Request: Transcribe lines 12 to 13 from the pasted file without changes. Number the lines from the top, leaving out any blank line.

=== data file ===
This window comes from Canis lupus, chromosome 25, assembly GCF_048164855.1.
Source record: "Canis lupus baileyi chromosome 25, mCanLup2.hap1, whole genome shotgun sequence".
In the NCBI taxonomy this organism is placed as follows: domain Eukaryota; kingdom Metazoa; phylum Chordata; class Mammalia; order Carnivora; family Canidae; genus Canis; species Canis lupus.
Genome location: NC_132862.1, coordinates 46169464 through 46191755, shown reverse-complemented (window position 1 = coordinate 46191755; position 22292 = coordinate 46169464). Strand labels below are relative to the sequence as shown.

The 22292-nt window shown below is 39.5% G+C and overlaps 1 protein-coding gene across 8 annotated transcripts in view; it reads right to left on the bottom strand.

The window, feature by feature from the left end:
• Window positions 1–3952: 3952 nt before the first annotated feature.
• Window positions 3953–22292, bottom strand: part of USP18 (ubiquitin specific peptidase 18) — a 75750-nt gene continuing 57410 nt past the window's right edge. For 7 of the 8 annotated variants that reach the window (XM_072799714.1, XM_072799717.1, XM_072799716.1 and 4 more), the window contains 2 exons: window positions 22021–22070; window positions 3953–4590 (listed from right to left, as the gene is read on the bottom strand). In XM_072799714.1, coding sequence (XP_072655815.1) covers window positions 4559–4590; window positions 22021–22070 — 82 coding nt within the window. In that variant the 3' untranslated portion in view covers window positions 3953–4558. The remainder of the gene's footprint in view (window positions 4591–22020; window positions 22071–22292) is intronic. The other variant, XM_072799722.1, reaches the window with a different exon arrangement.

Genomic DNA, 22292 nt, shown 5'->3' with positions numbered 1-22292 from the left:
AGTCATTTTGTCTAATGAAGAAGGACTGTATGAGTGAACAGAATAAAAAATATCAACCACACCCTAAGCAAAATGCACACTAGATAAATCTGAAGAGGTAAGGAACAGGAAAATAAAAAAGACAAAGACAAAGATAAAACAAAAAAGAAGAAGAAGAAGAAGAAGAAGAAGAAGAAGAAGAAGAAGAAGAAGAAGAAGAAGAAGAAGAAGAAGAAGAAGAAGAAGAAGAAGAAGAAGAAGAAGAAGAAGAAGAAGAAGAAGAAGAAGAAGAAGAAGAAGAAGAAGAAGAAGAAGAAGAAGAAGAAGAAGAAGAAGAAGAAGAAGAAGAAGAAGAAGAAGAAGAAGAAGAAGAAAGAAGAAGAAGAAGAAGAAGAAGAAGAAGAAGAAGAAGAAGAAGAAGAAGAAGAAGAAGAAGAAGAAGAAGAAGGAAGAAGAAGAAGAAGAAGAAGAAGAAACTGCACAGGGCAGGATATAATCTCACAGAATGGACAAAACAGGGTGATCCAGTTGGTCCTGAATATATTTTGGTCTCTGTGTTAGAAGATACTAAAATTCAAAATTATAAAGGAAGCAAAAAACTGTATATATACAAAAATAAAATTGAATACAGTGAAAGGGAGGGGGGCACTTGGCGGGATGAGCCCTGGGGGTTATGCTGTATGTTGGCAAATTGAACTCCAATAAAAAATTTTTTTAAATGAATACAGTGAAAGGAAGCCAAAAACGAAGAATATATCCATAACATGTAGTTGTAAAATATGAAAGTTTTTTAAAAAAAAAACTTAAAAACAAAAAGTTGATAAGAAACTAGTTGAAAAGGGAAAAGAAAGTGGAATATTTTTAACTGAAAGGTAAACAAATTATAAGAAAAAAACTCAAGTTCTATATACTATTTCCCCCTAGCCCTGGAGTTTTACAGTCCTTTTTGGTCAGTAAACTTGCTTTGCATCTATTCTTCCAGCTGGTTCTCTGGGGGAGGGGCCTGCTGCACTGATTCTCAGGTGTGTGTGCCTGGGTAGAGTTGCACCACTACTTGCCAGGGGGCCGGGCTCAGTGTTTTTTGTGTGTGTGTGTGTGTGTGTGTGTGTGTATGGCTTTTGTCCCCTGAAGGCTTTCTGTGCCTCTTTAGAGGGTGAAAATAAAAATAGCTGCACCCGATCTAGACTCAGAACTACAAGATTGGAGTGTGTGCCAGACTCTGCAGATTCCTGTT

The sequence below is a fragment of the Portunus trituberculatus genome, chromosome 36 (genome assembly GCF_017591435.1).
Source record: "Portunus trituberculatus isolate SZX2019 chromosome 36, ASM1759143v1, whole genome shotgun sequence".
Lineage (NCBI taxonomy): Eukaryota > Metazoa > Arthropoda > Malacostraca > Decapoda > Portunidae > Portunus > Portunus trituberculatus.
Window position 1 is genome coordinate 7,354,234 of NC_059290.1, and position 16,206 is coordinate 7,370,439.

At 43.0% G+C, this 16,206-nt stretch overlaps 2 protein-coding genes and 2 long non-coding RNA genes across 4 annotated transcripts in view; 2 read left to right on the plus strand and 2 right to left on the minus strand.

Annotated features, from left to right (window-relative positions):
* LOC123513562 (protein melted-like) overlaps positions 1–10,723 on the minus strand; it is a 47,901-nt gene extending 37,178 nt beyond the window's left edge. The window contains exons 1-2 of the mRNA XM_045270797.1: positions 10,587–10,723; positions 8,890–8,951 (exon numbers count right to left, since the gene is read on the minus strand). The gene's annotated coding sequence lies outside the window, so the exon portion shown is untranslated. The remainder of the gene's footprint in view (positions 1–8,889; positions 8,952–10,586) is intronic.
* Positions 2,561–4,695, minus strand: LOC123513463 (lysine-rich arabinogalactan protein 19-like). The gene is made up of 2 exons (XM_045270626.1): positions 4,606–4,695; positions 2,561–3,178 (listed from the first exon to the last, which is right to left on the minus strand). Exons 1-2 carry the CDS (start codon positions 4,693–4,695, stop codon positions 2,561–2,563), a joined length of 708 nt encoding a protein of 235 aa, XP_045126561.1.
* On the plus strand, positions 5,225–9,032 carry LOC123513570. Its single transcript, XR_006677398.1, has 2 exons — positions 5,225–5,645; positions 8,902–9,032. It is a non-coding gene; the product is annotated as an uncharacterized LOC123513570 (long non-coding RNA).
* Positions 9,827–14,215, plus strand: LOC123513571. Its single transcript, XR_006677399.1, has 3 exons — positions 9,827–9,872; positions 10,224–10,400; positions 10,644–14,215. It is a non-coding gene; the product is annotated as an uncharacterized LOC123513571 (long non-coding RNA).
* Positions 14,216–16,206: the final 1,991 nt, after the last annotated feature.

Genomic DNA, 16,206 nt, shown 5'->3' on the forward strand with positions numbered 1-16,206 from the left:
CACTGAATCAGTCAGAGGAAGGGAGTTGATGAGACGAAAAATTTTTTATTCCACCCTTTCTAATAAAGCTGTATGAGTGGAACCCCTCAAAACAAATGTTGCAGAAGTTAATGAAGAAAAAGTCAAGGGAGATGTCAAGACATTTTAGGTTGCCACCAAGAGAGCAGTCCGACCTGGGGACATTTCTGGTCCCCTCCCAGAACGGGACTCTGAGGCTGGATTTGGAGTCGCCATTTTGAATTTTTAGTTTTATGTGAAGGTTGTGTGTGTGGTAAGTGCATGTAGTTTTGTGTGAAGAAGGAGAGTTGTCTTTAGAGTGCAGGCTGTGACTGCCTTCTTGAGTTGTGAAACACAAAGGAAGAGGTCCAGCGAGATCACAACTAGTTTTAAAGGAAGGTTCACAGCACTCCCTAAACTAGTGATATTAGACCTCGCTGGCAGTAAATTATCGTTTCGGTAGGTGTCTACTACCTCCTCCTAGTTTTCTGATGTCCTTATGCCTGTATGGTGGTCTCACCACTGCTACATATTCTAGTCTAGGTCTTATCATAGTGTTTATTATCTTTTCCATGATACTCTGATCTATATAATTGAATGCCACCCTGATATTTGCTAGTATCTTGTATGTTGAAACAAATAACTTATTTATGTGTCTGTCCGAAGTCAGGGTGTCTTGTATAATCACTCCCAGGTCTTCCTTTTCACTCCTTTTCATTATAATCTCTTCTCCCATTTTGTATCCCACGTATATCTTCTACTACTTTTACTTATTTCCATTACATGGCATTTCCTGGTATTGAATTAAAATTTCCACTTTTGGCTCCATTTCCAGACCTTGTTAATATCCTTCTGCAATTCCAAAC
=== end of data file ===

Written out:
Source record: "Portunus trituberculatus isolate SZX2019 chromosome 36, ASM1759143v1, whole genome shotgun sequence".
Lineage (NCBI taxonomy): Eukaryota > Metazoa > Arthropoda > Malacostraca > Decapoda > Portunidae > Portunus > Portunus trituberculatus.